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This question already has an answer here:

I used the following formula to calculate the sample size. n = (Z2 K p (1-p)) / i2; (k = 2, Z = 1.96, p = expected proportion, i = 0.03) I noticed that the sample size is not related to the population size, it means whatever the population size is small or large, the sample size is still the same! I do not assimilate? My idea is that if the population size is important, certainly the size of the sample increases and vice versa. Is there a requirement to use this formula?

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marked as duplicate by whuber Nov 13 '14 at 15:10

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  • $\begingroup$ Formulas of this nature, which are based on several approximations, are applicable when both the following hold: (1) $np$ is not "too small" (a lower threshold of $5$ is usually cited); and (2) the population size is substantially larger than $n$ (how much larger depends on how certain you are about $p$, but we might start being concerned when the population is less than about $10n$). Note that neither of these conditions can be checked until you have actually computed $n$! $\endgroup$ – whuber Nov 13 '14 at 15:10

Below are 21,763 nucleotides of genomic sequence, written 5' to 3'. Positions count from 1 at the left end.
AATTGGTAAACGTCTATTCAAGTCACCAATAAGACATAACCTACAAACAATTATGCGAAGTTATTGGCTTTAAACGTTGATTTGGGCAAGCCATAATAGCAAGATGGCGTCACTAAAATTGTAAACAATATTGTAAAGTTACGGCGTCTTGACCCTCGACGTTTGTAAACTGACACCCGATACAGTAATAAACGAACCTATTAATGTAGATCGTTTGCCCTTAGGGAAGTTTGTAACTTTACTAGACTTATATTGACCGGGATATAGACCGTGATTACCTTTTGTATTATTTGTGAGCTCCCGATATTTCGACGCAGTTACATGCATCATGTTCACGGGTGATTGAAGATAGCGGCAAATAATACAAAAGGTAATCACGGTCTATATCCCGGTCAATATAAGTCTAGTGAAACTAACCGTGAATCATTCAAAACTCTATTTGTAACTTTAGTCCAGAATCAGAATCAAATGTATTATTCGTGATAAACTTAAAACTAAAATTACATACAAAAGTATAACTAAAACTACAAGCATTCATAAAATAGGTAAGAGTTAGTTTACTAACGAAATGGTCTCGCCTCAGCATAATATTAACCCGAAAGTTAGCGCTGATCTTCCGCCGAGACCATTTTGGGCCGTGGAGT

• $\begingroup$ Please do not alter your post in order to respond directly to comments (unless the alterations reflect improvements to the question itself): instead, post comments here. I have rolled your post back to its original version. You attempted to say that you are interested in "representativeness," but that's a completely different issue than the questions you originally raised about sample size and population size. Would you care to clarify this? $\endgroup$ – whuber Nov 13 '14 at 18:14
  • $\begingroup$ Thank you. If I try to determine the sample size is in order to get an accurate representation of the whole of the target population, in orderto generalize the results to the entire population. A sample is a set of individuals representative of a population. What I am trying to understand why the size of the population is not included in the formula for calculating of sample size(n = Z² K * p * (1-p) / i²). Because my idée, if i have a large size population certainly, the sample size will be as large and vice versa. $\endgroup$ – houneida Nov 13 '14 at 19:08
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The population size does matter, but, unless the sample size is a large proportion of the population, it matters so little that it can be ignored.

If N is the population size and n is the sample size, then the correction factor is

$ \sqrt{\frac{N-n}{N-1}} $

so, e.g. if you were doing polling for a national election, it would make essentially no difference if you took 300 people from a city, state or country.

This is counterintuitive, but correct.

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